Child abduction treaty comes into force in Japan
Published on Apr 1, 2014 4:28 PM
TOKYO (AFP) - Japan on Tuesday enacted an international treaty on cross-border child custody disputes, more than three decades after it was agreed and after years of pressure from Western allies.
The 1980 Hague Convention on the Civil Aspects of International Child Abduction came into force after the cabinet of Prime Minister Shinzo Abe endorsed last year's decision by both houses of parliament to approve the treaty.
"Since the number of people who move across borders has dramatically increased and international marriage and international divorce have increased in recent years, the Hague Convention is very important for the government of Japan," the foreign ministry said in a statement.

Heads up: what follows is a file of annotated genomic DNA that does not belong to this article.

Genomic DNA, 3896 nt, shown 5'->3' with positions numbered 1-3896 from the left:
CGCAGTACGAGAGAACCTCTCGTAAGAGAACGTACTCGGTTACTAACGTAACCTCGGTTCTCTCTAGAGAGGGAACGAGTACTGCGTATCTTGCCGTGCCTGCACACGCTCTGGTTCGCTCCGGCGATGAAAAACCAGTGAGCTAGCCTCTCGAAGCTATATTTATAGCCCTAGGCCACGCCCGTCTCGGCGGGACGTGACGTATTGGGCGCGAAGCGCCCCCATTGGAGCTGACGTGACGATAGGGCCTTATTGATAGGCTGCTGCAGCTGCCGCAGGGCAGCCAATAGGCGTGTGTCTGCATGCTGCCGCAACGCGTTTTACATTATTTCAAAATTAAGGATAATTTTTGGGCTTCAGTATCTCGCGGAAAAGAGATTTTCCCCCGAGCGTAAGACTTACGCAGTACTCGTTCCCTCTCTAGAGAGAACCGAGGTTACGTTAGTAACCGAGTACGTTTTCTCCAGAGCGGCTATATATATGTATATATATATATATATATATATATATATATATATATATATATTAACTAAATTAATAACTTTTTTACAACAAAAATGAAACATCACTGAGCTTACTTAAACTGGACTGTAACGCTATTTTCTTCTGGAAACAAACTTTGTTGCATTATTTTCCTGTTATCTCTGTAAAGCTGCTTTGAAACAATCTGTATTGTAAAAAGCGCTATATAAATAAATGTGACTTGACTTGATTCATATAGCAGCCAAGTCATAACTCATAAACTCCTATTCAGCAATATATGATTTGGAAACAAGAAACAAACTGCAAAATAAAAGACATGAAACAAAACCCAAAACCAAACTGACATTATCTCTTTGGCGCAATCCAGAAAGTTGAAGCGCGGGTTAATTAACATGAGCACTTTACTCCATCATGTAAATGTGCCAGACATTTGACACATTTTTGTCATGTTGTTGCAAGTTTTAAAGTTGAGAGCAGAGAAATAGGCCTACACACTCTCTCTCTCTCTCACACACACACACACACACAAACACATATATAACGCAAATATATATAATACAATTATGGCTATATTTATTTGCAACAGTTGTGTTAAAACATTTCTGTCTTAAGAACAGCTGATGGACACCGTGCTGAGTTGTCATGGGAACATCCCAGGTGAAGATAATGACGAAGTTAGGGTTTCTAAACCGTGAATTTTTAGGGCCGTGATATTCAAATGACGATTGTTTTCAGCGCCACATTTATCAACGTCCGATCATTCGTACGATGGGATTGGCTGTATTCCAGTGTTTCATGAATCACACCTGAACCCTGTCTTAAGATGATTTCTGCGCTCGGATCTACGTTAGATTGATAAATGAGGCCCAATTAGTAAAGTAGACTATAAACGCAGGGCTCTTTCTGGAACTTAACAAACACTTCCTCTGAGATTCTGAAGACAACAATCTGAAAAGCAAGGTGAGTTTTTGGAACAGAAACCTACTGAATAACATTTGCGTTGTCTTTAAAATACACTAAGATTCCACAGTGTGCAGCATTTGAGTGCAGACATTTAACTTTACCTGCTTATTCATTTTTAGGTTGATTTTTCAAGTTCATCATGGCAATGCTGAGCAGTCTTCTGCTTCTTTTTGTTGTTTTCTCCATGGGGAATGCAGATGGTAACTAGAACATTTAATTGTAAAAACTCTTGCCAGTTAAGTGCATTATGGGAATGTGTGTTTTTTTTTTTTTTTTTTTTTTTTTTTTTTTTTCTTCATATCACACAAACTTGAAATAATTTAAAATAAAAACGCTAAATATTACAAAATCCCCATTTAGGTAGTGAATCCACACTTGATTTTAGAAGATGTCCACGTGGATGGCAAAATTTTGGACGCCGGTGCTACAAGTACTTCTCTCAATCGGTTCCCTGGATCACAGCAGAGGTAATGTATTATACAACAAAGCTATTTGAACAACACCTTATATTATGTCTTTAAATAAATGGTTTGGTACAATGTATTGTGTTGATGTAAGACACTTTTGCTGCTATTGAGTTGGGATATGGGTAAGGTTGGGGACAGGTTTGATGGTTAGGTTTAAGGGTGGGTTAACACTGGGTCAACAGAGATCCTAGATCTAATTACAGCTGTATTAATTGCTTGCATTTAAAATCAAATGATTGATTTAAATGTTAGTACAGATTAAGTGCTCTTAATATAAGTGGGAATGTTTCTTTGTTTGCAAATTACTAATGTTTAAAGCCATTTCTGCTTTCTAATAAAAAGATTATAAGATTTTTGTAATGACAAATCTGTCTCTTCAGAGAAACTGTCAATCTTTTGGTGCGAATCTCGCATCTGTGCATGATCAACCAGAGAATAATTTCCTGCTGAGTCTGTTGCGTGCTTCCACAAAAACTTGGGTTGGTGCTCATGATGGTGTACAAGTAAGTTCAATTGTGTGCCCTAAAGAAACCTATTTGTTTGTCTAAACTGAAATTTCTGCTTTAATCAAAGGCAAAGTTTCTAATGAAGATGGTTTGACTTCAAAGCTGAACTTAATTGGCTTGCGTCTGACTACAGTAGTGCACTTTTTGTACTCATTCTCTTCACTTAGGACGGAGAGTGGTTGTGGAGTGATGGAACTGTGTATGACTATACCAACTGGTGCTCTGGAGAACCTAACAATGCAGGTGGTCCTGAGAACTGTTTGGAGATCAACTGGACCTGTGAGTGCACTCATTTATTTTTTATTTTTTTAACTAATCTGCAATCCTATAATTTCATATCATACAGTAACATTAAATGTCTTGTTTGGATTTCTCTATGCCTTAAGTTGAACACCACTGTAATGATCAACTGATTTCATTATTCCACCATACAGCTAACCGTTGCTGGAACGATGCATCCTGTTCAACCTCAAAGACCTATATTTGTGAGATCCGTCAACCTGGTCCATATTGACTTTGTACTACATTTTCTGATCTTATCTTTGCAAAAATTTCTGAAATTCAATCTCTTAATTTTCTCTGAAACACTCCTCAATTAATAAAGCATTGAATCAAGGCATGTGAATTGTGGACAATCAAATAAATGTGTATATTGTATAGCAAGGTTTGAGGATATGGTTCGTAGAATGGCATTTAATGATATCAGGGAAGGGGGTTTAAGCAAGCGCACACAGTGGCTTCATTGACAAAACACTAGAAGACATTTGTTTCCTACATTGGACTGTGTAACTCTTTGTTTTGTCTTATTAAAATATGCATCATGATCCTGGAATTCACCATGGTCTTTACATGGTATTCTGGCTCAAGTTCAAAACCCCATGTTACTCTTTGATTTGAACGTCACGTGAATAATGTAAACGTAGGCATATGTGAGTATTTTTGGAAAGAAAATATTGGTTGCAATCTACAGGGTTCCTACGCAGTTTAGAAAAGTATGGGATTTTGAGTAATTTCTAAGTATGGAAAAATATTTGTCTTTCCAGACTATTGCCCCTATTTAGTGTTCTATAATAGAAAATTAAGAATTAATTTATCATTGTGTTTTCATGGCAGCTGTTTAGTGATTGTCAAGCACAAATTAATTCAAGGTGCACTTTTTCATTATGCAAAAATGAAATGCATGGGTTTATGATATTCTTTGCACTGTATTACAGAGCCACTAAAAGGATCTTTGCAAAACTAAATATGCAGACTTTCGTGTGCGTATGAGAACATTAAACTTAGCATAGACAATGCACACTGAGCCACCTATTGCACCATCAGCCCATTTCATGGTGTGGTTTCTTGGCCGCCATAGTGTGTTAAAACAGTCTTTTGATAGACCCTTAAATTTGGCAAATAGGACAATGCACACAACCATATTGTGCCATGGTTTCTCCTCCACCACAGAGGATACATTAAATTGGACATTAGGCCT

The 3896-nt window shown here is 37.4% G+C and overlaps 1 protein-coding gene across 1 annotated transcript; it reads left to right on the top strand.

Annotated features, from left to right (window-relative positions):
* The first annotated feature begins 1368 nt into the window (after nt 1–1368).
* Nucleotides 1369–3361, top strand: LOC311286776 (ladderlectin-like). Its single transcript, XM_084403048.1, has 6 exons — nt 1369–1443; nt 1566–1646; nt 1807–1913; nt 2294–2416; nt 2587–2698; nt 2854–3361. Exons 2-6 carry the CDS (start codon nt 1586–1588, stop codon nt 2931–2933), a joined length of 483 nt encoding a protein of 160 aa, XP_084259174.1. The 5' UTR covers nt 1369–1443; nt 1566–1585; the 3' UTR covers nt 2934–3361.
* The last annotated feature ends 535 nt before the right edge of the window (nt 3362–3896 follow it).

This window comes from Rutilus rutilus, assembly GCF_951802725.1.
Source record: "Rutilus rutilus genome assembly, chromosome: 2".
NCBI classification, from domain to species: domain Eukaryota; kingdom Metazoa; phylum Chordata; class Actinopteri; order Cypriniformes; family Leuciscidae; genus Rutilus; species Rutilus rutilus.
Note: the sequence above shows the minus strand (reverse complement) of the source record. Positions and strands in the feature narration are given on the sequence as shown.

Japan was the only member of the Group of Seven major industrialised nations not to ratify the convention, which requires nations to return snatched children to the countries where they usually reside.
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